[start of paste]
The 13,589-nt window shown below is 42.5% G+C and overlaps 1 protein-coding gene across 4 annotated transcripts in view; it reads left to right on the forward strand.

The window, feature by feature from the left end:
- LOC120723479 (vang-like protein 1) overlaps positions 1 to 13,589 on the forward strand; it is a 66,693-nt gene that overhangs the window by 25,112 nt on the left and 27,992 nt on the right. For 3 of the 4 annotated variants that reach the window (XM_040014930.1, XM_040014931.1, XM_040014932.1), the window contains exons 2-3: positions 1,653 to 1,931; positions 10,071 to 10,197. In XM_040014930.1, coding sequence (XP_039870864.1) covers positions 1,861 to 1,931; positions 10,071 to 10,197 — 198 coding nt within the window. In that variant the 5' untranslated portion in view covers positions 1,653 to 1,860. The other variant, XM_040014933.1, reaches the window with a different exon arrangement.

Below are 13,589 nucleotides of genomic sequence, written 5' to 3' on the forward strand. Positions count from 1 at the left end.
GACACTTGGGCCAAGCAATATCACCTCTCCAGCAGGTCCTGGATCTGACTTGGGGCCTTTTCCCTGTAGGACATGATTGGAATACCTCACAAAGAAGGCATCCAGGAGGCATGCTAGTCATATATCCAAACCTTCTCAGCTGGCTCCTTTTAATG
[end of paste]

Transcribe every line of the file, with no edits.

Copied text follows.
The 13,589-nt window shown below is 42.5% G+C and overlaps 1 protein-coding gene across 4 annotated transcripts in view; it reads left to right on the forward strand.

The window, feature by feature from the left end:
- LOC120723479 (vang-like protein 1) overlaps positions 1 to 13,589 on the forward strand; it is a 66,693-nt gene that overhangs the window by 25,112 nt on the left and 27,992 nt on the right. For 3 of the 4 annotated variants that reach the window (XM_040014930.1, XM_040014931.1, XM_040014932.1), the window contains exons 2-3: positions 1,653 to 1,931; positions 10,071 to 10,197. In XM_040014930.1, coding sequence (XP_039870864.1) covers positions 1,861 to 1,931; positions 10,071 to 10,197 — 198 coding nt within the window. In that variant the 5' untranslated portion in view covers positions 1,653 to 1,860. The other variant, XM_040014933.1, reaches the window with a different exon arrangement.

Below are 13,589 nucleotides of genomic sequence, written 5' to 3' on the forward strand. Positions count from 1 at the left end.
GACACTTGGGCCAAGCAATATCACCTCTCCAGCAGGTCCTGGATCTGACTTGGGGCCTTTTCCCTGTAGGACATGATTGGAATACCTCACAAAGAAGGCATCCAGGAGGCATGCTAGTCATATATCCAAACCTTCTCAGCTGGCTCCTTTTAATG